Letter: Tar Sands, a Local and Global Threat
To the Editor:
About 30 people from the Upper Valley and parts north recently gathered on the Lancaster, N.H., bridge over the Connecticut River. Why would we brave below-zero weather? We were part of the first regional action against a proposed pipeline that would carry tar sands oil from Montreal through northern Vermont and New Hampshire to Portland, Maine.
Pipeline companies with innocent-sounding names are actually mostly owned by Exxon Mobil and Canadian energy giant Enbridge. They are planning to seek permits to reverse the oil flow of an existing 62-year-old pipeline to bring tar sands oil to the Atlantic for export — and they are being very quiet about this project.
Tar sands oil is a viscous petroleum sludge diluted with chemicals to make it flow. In 2010, Enbridge was responsible for a catastrophic pipeline spill in Michigan where a million gallons of tar sands crude was released into the Kalamazoo River. After two years of effort, 25 miles of that river have been declared forever polluted. We who live along and love the Connecticut River want to make sure that never happens to us. However, this is not just a “not-in-my-backyard” issue. Our best climate scientists have stated that if we use the tar sands oil, it is game over for the planet.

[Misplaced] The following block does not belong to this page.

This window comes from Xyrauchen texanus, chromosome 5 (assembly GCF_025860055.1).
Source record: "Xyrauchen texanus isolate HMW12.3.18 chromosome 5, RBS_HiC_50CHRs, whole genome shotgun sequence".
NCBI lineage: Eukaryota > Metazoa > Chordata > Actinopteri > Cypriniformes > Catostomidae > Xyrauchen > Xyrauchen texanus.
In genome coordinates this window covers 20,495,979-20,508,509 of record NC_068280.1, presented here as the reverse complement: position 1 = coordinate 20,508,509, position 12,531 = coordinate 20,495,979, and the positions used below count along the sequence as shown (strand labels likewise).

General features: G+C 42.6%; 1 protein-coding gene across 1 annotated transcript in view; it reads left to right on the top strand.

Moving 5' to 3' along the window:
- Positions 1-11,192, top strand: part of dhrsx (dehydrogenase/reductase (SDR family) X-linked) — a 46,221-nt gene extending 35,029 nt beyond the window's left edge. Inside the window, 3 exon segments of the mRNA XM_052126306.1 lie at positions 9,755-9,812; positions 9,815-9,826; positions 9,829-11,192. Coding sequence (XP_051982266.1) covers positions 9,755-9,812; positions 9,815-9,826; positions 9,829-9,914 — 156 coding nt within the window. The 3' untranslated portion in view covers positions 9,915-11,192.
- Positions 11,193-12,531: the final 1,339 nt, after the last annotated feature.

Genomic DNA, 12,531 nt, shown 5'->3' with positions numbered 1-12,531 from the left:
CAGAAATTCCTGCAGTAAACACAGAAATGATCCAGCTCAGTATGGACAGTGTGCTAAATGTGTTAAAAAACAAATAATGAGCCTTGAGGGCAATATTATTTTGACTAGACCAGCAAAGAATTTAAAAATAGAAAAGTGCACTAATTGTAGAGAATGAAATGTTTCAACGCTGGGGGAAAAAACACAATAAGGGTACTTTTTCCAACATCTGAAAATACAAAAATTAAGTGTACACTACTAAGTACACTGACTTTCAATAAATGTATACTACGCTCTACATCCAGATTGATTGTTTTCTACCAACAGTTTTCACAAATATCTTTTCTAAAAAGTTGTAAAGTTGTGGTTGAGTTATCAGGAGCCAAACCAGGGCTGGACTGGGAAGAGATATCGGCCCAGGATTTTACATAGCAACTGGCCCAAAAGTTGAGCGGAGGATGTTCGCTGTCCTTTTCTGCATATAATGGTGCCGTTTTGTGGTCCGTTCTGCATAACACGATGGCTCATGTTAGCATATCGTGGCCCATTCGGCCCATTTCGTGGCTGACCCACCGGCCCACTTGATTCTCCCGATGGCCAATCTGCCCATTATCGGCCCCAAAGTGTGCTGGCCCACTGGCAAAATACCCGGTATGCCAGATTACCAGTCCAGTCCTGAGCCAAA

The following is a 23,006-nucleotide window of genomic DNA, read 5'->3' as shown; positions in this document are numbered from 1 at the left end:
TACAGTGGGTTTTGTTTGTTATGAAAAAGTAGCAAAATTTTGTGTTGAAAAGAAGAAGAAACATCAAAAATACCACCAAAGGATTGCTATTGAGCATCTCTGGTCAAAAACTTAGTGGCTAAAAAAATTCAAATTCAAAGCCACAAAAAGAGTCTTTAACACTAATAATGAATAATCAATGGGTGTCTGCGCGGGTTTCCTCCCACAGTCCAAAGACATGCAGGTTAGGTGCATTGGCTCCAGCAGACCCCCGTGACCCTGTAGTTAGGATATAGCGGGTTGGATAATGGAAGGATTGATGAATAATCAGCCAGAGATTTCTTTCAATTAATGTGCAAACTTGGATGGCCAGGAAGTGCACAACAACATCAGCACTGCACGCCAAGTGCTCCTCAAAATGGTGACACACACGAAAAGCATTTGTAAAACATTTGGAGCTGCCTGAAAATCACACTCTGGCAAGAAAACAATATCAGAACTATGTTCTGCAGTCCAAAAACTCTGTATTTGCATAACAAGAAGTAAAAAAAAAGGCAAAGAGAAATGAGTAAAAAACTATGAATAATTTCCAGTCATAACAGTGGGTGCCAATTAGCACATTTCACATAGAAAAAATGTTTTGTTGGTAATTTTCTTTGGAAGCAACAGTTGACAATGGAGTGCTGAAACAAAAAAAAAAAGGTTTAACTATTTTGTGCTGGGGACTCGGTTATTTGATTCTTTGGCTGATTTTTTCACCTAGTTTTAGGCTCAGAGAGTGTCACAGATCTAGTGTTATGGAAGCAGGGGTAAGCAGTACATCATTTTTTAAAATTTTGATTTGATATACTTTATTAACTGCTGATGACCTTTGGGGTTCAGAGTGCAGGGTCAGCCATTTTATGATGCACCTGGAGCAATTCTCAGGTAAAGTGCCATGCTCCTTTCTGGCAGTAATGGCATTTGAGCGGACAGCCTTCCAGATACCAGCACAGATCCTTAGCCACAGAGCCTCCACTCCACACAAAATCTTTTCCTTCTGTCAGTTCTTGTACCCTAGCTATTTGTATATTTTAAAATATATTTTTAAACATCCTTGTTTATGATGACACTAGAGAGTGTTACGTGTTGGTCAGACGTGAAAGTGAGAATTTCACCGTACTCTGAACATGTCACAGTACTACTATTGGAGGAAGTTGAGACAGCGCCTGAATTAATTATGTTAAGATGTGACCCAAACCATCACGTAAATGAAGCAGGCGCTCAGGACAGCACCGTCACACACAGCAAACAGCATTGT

In Alberta, a huge area of the boreal forest located on native-owned land is being cleared to mine tar sands, thus creating massive pollution and problems. We will be showing the movie Tipping Point: The Age of Oil Sands on Friday, Feb. 8, at 7 p.m. at St. Paul’s Church, 749 Hartford Ave., Route 5, in Hartford. The screening is free and a discussion of what we can do will follow and will be led by Brian Tokar, director of the Institute for Social Ecology. We will have information on this issue and about going to Washington, D.C., on Feb. 17 for the Forward On Climate Action rally. For more information, contact email@example.com.
For Occupy the Upper Valley